I have not written about how during the weird apocalyptic days right after 9/11, I clung to Ernie because I needed and loved him. I haven’t in short, written about how I loved him. And that was really not fair.
I have, instead, chosen to write and write again about how I ought not to chosen to be with Ernie, how it was a bad decision I made with the best of intents, and how I manipulated the relationship to serve my own confused, pained needs. I have taken my anger out on Ernie on these pages, and that might or might not be fair, depending on your point of view, but I wrote what I wrote because I needed to figure it out and, in the end, forgive myself for it all.
I have made other mistakes. I should have been far more cognizant than I was of the fact that mutual acquaintances do read this writing and that they might view Ernie differently because of what I wrote. I did not, however, think of this point, and that was a gross oversight on my part. I can only say that when I started writing these pretty dumb things, I had no idea what they were or where they were going or who might read; it was all new and it was all freeing, and I suppose I was a bit drunk on it all.
I would be lying if I didn’t admit that some small part of me didn’t hope to hurt Ernie with what I wrote. I am a very flawed human, and I can’t help wanting to hurt a person who caused me pain. I would be remiss if I didn’t take responsibility if I didn’t admit that small sadism. I would also be lying if I said I don’t regret it now.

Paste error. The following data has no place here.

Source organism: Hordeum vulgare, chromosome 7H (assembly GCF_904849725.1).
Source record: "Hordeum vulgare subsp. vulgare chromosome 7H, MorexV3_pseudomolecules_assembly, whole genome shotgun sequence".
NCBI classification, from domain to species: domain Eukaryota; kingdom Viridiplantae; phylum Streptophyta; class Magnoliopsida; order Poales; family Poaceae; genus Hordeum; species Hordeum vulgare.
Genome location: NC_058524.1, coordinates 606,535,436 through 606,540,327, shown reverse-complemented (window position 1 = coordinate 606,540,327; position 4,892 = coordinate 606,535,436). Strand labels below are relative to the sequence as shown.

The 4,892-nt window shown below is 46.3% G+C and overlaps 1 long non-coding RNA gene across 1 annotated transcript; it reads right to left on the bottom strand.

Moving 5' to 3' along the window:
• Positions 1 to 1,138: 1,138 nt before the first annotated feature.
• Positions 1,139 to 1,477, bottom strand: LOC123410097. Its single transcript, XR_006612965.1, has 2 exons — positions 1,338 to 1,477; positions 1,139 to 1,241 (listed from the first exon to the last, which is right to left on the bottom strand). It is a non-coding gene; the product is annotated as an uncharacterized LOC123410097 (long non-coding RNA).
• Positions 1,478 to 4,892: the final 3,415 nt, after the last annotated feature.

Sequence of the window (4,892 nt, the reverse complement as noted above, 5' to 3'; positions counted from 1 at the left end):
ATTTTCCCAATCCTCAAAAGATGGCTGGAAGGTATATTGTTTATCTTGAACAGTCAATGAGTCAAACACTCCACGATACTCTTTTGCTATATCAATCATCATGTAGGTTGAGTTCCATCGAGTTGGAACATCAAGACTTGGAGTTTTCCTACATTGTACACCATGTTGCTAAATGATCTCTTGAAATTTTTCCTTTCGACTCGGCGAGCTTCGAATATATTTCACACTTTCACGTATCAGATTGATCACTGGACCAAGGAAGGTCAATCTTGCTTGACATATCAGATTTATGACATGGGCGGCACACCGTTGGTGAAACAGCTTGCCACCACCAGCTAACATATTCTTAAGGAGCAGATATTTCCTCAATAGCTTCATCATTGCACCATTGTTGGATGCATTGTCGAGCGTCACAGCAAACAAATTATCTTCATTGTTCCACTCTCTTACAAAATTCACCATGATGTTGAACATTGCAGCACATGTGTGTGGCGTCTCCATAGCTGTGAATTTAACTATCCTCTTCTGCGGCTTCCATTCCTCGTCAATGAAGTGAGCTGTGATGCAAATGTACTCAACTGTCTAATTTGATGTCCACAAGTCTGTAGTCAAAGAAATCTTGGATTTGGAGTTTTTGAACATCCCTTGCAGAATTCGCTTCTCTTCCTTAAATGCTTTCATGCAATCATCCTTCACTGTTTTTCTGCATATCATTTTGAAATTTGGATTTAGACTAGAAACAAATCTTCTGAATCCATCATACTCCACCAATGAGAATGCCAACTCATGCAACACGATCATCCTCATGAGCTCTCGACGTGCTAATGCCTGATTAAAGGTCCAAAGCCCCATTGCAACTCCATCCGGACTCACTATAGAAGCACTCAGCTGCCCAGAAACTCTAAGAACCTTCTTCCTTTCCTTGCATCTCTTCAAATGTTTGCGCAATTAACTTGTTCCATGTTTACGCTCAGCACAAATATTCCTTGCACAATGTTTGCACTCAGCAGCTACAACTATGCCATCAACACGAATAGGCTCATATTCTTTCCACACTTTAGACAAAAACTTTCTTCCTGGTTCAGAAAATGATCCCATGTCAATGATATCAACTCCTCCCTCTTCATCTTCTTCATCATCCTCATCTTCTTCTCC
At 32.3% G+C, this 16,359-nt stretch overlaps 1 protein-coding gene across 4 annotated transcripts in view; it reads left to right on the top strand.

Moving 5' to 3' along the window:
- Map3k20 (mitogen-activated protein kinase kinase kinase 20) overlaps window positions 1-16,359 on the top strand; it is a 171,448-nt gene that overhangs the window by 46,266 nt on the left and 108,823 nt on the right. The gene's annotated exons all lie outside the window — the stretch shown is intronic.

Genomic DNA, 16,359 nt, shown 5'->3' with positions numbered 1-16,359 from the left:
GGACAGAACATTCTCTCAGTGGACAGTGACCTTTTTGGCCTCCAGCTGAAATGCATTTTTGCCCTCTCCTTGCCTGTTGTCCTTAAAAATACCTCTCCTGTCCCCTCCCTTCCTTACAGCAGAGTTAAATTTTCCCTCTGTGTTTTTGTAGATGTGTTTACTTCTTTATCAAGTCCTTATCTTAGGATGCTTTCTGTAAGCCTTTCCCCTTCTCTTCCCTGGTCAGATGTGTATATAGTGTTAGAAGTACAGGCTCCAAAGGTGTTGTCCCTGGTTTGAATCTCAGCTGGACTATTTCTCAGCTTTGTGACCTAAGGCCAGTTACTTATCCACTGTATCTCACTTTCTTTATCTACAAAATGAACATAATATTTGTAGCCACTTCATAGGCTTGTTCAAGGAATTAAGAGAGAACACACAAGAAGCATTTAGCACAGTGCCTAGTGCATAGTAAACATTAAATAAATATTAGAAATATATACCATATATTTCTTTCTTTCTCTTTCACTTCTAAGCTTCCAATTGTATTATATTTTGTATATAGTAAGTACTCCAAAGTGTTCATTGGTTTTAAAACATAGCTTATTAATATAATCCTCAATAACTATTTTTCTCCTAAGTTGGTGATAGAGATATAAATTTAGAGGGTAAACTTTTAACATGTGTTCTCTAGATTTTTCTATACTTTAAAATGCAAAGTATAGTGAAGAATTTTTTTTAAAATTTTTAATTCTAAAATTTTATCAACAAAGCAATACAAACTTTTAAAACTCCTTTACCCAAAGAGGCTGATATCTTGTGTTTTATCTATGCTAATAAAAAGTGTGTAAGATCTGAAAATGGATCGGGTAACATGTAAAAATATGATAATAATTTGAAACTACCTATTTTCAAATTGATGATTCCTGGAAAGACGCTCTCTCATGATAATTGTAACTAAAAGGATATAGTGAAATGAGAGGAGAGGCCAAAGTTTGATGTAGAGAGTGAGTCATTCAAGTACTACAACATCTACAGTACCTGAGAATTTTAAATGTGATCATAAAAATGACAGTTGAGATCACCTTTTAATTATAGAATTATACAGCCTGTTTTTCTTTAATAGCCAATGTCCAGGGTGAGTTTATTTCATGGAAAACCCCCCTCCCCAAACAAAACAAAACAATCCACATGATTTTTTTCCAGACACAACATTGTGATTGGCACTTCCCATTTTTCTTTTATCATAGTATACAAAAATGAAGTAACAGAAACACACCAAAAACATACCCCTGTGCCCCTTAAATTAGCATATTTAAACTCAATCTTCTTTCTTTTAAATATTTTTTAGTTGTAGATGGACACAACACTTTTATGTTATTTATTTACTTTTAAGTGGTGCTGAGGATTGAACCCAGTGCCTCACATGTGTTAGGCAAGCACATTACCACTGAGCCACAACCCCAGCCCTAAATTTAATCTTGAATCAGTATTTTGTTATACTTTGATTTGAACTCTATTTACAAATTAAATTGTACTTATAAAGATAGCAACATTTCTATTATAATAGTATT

Perhaps our conversation might have gone differently had I not opened with my staunch refusal to discuss my writing; perhaps then we could have had a conversation. Perhaps then what Ernie would have said to me would have been less a diatribe and more of a discussion. But perhaps not. Perhaps Ernie just felt so angry that nothing but invective would have sufficed.
He talked and he talked. He told me that he felt like a caged animal never knowing if he’d come home to find me a suicide. He told me that I’d revealed myself to be a horrible human being. He finished by saying this: “If you live a long, happy life filled with prosperity and lots of friends, or if you die soon, after a short, cold, miserable existence, I don’t care. I don’t want anything to do with you again, ever.”
If it was Ernie’s desire was to hurt me, he succeeded. If it was his intent to make me think about what I’ve written, to take responsibility for it in ways that I hadn’t before, he’s done that too.
I really don’t know how to end this piece. I’m assuming that Ernie isn’t reading my blog anymore, but if he is: I’m sorry I hurt you as I did.
Beyond that, I really don’t know what to say. I wish I could make it better, do it differently, be more fair, have a do-over, be kind and rewind, but I can't. I have made mistakes, and I apologize for them.